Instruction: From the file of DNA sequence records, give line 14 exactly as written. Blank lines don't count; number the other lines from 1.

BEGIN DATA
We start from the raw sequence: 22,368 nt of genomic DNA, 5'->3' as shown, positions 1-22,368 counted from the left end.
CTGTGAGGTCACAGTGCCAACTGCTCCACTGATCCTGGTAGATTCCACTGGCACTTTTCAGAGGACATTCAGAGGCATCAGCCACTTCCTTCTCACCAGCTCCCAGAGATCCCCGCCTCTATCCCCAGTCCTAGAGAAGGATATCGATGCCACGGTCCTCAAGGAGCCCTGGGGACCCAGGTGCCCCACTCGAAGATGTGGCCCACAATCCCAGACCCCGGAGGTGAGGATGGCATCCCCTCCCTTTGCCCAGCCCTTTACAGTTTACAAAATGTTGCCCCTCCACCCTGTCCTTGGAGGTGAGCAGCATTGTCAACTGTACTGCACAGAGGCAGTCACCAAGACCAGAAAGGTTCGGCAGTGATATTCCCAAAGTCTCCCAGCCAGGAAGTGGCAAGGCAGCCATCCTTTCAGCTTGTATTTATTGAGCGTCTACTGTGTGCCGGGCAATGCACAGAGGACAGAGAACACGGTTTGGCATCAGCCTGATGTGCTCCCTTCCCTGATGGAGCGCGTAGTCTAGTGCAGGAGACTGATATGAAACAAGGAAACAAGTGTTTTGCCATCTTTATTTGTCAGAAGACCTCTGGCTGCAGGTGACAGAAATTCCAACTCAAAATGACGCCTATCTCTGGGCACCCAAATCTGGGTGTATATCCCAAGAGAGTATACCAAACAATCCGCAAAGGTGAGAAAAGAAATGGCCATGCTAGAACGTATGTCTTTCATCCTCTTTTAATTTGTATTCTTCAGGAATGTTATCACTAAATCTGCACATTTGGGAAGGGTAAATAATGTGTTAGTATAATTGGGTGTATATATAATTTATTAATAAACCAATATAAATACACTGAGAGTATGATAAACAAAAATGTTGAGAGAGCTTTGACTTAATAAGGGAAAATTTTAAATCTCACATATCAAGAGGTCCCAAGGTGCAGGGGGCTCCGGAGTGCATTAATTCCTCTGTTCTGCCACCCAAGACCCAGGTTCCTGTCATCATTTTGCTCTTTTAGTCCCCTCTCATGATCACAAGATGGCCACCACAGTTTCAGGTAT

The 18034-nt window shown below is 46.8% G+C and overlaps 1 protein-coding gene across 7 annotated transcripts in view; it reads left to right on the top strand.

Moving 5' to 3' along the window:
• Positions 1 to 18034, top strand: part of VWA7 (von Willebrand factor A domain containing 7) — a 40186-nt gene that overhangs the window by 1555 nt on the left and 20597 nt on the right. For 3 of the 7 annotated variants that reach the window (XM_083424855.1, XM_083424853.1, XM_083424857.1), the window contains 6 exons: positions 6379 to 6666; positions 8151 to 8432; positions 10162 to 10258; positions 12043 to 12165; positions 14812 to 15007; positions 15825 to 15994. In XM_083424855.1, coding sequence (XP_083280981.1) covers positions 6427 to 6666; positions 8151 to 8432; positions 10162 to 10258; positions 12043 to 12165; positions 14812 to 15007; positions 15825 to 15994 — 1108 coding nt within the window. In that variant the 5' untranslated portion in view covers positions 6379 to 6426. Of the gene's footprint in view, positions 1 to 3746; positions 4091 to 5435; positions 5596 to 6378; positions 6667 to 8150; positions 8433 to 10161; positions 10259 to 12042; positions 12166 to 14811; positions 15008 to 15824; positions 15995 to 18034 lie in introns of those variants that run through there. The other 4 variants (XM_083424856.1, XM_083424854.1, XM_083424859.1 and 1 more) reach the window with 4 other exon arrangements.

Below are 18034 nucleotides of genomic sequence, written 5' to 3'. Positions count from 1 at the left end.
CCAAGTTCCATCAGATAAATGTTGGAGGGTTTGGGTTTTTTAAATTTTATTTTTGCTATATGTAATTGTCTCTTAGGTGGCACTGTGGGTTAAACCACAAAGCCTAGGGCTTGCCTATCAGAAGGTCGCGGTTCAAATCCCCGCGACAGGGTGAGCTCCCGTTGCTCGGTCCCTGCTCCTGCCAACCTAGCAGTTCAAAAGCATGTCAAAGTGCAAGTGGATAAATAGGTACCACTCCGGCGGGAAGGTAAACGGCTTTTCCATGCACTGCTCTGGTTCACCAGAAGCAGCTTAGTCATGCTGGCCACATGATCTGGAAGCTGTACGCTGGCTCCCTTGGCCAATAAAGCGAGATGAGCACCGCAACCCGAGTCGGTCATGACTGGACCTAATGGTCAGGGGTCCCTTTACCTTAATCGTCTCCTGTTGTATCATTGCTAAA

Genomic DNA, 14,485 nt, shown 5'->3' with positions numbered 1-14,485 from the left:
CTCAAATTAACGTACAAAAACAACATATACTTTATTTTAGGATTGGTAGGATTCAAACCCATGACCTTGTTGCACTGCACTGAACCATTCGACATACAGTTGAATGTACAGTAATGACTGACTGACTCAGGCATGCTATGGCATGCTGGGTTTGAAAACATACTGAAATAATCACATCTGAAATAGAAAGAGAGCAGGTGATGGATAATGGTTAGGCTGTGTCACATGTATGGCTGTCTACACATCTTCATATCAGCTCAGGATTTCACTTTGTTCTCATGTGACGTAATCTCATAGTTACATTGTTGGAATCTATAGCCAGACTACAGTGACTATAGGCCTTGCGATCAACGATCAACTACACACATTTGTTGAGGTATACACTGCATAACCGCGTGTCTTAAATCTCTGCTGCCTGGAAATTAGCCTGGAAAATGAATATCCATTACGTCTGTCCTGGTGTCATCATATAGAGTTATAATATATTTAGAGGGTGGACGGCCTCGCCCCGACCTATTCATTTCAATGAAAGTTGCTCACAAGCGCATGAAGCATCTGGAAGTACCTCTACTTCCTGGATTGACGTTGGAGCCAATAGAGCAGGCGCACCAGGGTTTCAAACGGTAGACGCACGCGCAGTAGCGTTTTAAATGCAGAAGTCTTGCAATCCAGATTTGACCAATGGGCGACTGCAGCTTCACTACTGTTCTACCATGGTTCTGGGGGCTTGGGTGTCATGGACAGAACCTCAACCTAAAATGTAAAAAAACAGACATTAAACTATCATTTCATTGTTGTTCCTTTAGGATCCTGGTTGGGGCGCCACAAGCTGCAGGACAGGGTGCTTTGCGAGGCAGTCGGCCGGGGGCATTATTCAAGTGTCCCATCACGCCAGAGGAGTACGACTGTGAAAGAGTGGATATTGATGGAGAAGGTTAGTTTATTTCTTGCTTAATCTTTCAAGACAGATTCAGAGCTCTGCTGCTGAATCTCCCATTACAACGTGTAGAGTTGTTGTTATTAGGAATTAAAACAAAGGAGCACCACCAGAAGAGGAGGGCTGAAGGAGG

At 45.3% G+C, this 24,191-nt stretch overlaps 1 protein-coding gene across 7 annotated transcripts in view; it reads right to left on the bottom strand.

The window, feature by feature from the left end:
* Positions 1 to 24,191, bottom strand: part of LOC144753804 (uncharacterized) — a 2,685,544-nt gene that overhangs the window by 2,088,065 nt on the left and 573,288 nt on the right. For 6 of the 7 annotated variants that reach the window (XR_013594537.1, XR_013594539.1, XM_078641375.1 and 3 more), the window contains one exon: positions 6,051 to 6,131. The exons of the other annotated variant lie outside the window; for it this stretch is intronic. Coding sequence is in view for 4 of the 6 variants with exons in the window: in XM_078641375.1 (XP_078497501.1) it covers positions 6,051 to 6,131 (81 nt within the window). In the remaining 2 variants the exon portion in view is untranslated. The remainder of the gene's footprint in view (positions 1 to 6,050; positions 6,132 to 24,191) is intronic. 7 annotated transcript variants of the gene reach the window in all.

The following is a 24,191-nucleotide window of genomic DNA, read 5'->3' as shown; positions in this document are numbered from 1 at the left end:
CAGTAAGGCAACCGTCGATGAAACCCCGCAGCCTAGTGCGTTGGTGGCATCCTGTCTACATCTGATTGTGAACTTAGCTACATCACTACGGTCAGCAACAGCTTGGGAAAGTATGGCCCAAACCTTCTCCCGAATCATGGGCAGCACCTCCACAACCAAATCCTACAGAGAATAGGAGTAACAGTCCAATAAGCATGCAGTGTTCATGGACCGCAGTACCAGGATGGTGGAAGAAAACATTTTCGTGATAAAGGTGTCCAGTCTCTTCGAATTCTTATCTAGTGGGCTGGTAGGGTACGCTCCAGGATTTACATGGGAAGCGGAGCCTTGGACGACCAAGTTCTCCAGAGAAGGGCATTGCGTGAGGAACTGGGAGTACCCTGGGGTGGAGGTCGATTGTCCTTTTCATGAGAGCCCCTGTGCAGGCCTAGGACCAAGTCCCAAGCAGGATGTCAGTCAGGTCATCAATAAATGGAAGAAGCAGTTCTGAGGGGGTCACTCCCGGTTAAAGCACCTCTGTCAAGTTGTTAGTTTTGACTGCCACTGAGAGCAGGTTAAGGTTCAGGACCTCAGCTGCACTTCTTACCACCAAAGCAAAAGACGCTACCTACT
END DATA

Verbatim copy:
CAGTAAGGCAACCGTCGATGAAACCCCGCAGCCTAGTGCGTTGGTGGCATCCTGTCTACATCTGATTGTGAACTTAGCTACATCACTACGGTCAGCAACAGCTTGGGAAAGTATGGCCCAAACCTTCTCCCGAATCATGGGCAGCACCTCCACAACCAAATCCTACAGAGAATAGGAGTAACAGTCCAATAAGCATGCAGTGTTCATGGACCGCAGTACCAGGATGGTGGAAGAAAACATTTTCGTGATAAAGGTGTCCAGTCTCTTCGAATTCTTATCTAGTGGGCTGGTAGGGTACGCTCCAGGATTTACATGGGAAGCGGAGCCTTGGACGACCAAGTTCTCCAGAGAAGGGCATTGCGTGAGGAACTGGGAGTACCCTGGGGTGGAGGTCGATTGTCCTTTTCATGAGAGCCCCTGTGCAGGCCTAGGACCAAGTCCCAAGCAGGATGTCAGTCAGGTCATCAATAAATGGAAGAAGCAGTTCTGAGGGGGTCACTCCCGGTTAAAGCACCTCTGTCAAGTTGTTAGTTTTGACTGCCACTGAGAGCAGGTTAAGGTTCAGGACCTCAGCTGCACTTCTTACCACCAAAGCAAAAGACGCTACCTACT